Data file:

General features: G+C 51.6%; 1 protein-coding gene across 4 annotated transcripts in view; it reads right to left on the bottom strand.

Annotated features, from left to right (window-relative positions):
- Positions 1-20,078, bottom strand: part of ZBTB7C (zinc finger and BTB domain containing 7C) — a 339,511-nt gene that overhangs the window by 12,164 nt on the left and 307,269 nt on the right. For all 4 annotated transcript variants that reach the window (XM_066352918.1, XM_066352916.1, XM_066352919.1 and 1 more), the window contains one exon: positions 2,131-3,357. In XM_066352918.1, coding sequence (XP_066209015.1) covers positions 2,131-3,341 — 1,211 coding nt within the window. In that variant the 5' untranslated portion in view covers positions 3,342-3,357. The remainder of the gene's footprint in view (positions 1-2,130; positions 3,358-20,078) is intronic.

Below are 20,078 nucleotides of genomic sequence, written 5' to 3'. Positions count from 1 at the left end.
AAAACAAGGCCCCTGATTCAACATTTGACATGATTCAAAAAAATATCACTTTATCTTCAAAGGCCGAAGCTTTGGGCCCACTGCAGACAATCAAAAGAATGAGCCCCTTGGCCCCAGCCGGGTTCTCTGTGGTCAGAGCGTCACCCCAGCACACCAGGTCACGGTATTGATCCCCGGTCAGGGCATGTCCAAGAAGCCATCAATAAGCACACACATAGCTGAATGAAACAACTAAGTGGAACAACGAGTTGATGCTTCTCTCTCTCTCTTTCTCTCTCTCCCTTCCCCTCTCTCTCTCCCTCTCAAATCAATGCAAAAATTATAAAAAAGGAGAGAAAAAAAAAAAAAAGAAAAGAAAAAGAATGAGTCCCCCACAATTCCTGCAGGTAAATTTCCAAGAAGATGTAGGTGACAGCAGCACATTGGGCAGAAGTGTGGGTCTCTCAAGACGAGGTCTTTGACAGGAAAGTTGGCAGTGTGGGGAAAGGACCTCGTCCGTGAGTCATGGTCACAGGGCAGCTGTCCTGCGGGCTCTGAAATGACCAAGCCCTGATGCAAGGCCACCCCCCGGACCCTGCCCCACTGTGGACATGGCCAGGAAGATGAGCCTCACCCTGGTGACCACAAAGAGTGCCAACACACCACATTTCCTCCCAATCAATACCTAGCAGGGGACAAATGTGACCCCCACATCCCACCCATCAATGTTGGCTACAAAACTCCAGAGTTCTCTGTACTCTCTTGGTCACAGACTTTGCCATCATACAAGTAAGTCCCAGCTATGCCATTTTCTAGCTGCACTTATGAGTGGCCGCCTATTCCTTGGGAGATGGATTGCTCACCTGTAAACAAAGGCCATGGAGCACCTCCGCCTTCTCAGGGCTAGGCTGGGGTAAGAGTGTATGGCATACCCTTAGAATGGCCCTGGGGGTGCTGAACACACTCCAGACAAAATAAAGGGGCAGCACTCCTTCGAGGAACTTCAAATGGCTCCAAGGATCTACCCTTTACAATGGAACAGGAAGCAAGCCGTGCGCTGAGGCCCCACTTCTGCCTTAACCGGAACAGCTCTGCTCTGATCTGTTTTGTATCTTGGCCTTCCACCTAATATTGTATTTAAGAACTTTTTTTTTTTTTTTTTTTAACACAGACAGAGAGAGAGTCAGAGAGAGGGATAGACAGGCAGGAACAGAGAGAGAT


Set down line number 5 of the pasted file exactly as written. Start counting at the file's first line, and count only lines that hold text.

AAAACAAGGCCCCTGATTCAACATTTGACATGATTCAAAAAAATATCACTTTATCTTCAAAGGCCGAAGCTTTGGGCCCACTGCAGACAATCAAAAGAATGAGCCCCTTGGCCCCAGCCGGGTTCTCTGTGGTCAGAGCGTCACCCCAGCACACCAGGTCACGGTATTGATCCCCGGTCAGGGCATGTCCAAGAAGCCATCAATAAGCACACACATAGCTGAATGAAACAACTAAGTGGAACAACGAGTTGATGCTTCTCTCTCTCTCTTTCTCTCTCTCCCTTCCCCTCTCTCTCTCCCTCTCAAATCAATGCAAAAATTATAAAAAAGGAGAGAAAAAAAAAAAAAAGAAAAGAAAAAGAATGAGTCCCCCACAATTCCTGCAGGTAAATTTCCAAGAAGATGTAGGTGACAGCAGCACATTGGGCAGAAGTGTGGGTCTCTCAAGACGAGGTCTTTGACAGGAAAGTTGGCAGTGTGGGGAAAGGACCTCGTCCGTGAGTCATGGTCACAGGGCAGCTGTCCTGCGGGCTCTGAAATGACCAAGCCCTGATGCAAGGCCACCCCCCGGACCCTGCCCCACTGTGGACATGGCCAGGAAGATGAGCCTCACCCTGGTGACCACAAAGAGTGCCAACACACCACATTTCCTCCCAATCAATACCTAGCAGGGGACAAATGTGACCCCCACATCCCACCCATCAATGTTGGCTACAAAACTCCAGAGTTCTCTGTACTCTCTTGGTCACAGACTTTGCCATCATACAAGTAAGTCCCAGCTATGCCATTTTCTAGCTGCACTTATGAGTGGCCGCCTATTCCTTGGGAGATGGATTGCTCACCTGTAAACAAAGGCCATGGAGCACCTCCGCCTTCTCAGGGCTAGGCTGGGGTAAGAGTGTATGGCATACCCTTAGAATGGCCCTGGGGGTGCTGAACACACTCCAGACAAAATAAAGGGGCAGCACTCCTTCGAGGAACTTCAAATGGCTCCAAGGATCTACCCTTTACAATGGAACAGGAAGCAAGCCGTGCGCTGAGGCCCCACTTCTGCCTTAACCGGAACAGCTCTGCTCTGATCTGTTTTGTATCTTGGCCTTCCACCTAATATTGTATTTAAGAACTTTTTTTTTTTTTTTTTTTAACACAGACAGAGAGAGAGTCAGAGAGAGGGATAGACAGGCAGGAACAGAGAGAGAT